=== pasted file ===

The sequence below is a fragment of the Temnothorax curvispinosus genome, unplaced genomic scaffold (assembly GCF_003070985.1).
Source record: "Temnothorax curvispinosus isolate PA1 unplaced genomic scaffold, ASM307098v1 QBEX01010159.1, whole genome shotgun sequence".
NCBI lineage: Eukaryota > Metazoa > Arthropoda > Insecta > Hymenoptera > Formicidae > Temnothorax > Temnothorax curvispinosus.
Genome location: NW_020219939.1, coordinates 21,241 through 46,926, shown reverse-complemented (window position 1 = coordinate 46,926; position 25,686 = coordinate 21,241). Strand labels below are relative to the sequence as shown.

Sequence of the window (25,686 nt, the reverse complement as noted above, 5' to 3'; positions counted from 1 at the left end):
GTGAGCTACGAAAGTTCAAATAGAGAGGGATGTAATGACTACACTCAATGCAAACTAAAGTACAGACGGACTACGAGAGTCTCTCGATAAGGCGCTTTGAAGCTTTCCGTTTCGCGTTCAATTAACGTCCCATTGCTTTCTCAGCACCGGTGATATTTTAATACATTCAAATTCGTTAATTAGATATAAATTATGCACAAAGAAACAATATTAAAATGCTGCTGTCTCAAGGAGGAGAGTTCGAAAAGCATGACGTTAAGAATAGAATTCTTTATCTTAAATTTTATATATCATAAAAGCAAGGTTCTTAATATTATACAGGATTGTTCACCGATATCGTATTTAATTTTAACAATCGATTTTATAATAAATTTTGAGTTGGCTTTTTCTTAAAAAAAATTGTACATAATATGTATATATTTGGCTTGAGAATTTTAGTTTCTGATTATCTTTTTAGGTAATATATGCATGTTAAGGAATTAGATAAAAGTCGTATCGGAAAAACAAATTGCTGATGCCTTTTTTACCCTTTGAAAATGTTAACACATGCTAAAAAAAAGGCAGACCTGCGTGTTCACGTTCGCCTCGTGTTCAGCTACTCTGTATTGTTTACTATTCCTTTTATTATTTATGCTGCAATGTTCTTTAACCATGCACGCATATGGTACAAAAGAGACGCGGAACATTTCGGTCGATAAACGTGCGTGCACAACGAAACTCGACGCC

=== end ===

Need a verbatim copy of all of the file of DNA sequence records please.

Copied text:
The sequence below is a fragment of the Temnothorax curvispinosus genome, unplaced genomic scaffold (assembly GCF_003070985.1).
Source record: "Temnothorax curvispinosus isolate PA1 unplaced genomic scaffold, ASM307098v1 QBEX01010159.1, whole genome shotgun sequence".
NCBI lineage: Eukaryota > Metazoa > Arthropoda > Insecta > Hymenoptera > Formicidae > Temnothorax > Temnothorax curvispinosus.
Genome location: NW_020219939.1, coordinates 21,241 through 46,926, shown reverse-complemented (window position 1 = coordinate 46,926; position 25,686 = coordinate 21,241). Strand labels below are relative to the sequence as shown.

Sequence of the window (25,686 nt, the reverse complement as noted above, 5' to 3'; positions counted from 1 at the left end):
GTGAGCTACGAAAGTTCAAATAGAGAGGGATGTAATGACTACACTCAATGCAAACTAAAGTACAGACGGACTACGAGAGTCTCTCGATAAGGCGCTTTGAAGCTTTCCGTTTCGCGTTCAATTAACGTCCCATTGCTTTCTCAGCACCGGTGATATTTTAATACATTCAAATTCGTTAATTAGATATAAATTATGCACAAAGAAACAATATTAAAATGCTGCTGTCTCAAGGAGGAGAGTTCGAAAAGCATGACGTTAAGAATAGAATTCTTTATCTTAAATTTTATATATCATAAAAGCAAGGTTCTTAATATTATACAGGATTGTTCACCGATATCGTATTTAATTTTAACAATCGATTTTATAATAAATTTTGAGTTGGCTTTTTCTTAAAAAAAATTGTACATAATATGTATATATTTGGCTTGAGAATTTTAGTTTCTGATTATCTTTTTAGGTAATATATGCATGTTAAGGAATTAGATAAAAGTCGTATCGGAAAAACAAATTGCTGATGCCTTTTTTACCCTTTGAAAATGTTAACACATGCTAAAAAAAAGGCAGACCTGCGTGTTCACGTTCGCCTCGTGTTCAGCTACTCTGTATTGTTTACTATTCCTTTTATTATTTATGCTGCAATGTTCTTTAACCATGCACGCATATGGTACAAAAGAGACGCGGAACATTTCGGTCGATAAACGTGCGTGCACAACGAAACTCGACGCC